I go into the Floreat headquarters of CSIRO Sustainable Ecosystems to meet with the team who work there and work out with Patrick the practicalities of me working there. I had been trying to organise a laptop that could handle the powerful editing software so that I could work on the editing in the scientific workplace, thereby taking advantage of any ‘corridor conversations’ that are often extremely useful in collaborative projects. Unfortunately, it looks like I won’t be able to do this, but we work out a timetable of times when we need to intersect. Everyone around the table was about to enter a very busy period involving a lot of travel, so getting everyone together at the same time was quite an effort. As a national organization dealing with wide tracts of land and many different types of landscape, the archetypical scientific ‘laboratory’ seemed an inappropriate structure for this group of scientists. The transfer, sharing and dissemination of knowledge stretched across the continent and further, making me wonder where and how I could fit into this ‘open lab’.
I am also starting to wonder how I can get everything finished in time. It is a huge project that I have begun here and twelve months would be a much more appropriate time period to deal with all the material. I set a date to finish all the logging of the material – September 22 and as I write it down I can’t see how even this preliminary task can be achieved in such a short time.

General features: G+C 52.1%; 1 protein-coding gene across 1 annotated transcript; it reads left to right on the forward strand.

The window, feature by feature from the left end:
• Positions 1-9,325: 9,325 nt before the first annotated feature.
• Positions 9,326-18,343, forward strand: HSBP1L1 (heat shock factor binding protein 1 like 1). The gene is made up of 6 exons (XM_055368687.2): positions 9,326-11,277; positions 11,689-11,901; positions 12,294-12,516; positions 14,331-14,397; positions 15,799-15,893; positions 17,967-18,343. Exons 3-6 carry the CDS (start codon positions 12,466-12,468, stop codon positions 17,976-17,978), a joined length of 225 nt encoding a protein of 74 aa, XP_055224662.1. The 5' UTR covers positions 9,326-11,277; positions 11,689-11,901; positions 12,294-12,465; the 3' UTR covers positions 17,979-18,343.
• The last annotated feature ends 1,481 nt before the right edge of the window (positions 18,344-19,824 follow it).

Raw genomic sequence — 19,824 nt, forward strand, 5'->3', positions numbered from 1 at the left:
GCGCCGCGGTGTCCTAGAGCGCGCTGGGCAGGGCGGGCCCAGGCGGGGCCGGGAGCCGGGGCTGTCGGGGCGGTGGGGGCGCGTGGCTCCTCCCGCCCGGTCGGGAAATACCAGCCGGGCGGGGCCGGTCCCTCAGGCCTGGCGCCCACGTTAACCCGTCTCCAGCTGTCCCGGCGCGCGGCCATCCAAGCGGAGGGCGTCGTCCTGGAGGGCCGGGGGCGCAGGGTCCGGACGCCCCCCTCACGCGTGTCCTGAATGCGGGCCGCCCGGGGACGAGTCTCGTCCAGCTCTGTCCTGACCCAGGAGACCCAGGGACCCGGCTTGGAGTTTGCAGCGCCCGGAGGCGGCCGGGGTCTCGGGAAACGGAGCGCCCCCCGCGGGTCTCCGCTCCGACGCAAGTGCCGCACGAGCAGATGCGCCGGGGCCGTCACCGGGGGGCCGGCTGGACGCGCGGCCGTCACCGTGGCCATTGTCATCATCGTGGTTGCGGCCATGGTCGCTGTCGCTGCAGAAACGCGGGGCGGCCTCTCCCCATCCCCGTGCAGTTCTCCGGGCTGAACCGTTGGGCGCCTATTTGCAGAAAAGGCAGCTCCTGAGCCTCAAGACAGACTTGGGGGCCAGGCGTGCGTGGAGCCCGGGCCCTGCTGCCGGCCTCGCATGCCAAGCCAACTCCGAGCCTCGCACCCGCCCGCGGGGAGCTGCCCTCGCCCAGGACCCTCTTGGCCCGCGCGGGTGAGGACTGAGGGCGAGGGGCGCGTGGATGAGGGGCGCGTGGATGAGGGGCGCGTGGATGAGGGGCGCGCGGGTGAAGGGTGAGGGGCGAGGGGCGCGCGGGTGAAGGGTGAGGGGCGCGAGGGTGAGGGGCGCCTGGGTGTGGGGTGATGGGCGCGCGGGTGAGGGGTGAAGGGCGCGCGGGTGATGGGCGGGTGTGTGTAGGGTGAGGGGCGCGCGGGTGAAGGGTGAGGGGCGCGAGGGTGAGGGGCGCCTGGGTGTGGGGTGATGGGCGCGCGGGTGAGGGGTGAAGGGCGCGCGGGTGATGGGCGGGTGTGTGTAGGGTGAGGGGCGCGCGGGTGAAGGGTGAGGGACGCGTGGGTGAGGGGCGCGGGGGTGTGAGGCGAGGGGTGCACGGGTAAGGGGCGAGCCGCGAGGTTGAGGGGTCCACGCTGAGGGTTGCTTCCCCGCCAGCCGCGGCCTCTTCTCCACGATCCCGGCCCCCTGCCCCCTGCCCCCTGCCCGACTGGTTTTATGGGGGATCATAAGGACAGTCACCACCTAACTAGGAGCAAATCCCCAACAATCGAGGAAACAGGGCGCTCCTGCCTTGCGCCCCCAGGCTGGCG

I also begin negotiations with Marco about getting a self-contained room built in the Gallery in Kellerberrin. The video will need to be projected in a totally lightproof container, as the imagery will be very dark and subtle.
In the late afternoon I go back to the dentist to have more work done on my teeth, then call into a second hand bookshop, where I buy a number of books. Amongst them is a copy of Barbara York Main’s Twice Trodden Ground, which is a series of short essays about the wheat belt area near where I have been working.